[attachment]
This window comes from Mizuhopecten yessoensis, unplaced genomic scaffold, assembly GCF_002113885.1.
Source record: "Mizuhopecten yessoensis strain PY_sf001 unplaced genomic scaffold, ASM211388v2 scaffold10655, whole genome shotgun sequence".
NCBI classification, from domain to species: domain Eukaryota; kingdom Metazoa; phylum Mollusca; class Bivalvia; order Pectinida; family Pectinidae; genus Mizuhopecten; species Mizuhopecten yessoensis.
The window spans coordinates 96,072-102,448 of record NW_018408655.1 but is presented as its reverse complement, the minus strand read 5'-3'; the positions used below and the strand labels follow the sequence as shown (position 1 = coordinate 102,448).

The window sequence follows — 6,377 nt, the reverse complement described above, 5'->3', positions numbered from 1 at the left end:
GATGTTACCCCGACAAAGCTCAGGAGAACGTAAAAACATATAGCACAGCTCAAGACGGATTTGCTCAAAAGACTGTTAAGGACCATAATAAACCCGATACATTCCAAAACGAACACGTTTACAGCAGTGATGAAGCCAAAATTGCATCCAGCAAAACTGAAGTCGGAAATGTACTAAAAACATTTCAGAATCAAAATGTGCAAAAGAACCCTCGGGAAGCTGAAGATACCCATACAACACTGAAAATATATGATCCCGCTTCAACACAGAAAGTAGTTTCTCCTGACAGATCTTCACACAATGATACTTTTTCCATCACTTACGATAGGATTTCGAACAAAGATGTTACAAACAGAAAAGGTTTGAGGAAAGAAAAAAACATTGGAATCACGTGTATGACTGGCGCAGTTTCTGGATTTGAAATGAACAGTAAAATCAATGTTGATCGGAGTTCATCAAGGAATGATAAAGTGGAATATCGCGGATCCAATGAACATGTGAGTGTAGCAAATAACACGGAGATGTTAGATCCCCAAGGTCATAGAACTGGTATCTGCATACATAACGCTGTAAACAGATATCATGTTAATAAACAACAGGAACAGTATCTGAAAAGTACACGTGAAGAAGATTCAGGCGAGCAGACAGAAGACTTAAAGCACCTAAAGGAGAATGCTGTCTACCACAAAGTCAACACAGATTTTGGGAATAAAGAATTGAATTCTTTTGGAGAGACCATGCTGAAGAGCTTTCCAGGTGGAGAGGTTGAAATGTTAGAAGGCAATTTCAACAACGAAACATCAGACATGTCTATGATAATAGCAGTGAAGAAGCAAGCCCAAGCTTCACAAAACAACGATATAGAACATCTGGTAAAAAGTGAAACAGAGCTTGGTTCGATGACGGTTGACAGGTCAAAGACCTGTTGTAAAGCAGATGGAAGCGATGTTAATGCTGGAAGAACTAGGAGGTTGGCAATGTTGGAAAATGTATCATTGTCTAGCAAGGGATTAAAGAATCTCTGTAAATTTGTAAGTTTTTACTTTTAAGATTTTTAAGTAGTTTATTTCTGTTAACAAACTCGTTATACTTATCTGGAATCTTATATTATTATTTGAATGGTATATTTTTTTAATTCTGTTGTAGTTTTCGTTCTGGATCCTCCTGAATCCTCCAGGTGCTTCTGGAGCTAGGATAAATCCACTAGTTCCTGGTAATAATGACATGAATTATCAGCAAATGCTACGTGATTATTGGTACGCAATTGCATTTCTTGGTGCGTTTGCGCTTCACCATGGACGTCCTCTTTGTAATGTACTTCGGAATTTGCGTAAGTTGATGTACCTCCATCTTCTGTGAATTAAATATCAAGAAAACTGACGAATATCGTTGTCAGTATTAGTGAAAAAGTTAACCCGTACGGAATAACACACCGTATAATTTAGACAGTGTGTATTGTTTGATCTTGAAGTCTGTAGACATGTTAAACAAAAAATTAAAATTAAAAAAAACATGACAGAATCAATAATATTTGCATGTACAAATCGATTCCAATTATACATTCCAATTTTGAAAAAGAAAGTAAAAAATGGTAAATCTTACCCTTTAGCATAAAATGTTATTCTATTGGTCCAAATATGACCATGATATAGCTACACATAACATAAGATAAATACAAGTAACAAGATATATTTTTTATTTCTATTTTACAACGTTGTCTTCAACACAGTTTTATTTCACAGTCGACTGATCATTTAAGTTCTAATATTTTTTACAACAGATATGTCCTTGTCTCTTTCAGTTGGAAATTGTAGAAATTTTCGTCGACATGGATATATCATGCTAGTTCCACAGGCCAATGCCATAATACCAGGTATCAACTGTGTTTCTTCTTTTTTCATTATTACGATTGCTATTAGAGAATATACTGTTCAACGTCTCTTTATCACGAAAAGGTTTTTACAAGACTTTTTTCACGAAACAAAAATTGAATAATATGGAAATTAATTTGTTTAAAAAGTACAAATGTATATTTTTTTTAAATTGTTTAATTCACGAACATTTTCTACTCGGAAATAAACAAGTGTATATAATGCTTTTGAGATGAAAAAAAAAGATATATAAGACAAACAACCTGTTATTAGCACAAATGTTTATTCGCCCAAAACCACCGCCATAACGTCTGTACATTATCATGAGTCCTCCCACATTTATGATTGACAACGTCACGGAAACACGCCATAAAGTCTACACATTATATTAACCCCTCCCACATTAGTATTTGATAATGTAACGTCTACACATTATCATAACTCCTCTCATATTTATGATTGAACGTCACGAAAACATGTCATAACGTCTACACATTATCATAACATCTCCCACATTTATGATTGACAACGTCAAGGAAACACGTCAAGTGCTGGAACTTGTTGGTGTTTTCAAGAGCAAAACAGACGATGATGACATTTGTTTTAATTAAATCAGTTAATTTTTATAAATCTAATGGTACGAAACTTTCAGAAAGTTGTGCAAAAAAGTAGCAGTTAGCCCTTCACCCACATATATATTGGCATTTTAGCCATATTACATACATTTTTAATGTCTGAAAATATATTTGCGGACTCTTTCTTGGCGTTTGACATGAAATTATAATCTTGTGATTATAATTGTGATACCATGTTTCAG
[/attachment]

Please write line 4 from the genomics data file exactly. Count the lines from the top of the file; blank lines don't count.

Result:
The window spans coordinates 96,072-102,448 of record NW_018408655.1 but is presented as its reverse complement, the minus strand read 5'-3'; the positions used below and the strand labels follow the sequence as shown (position 1 = coordinate 102,448).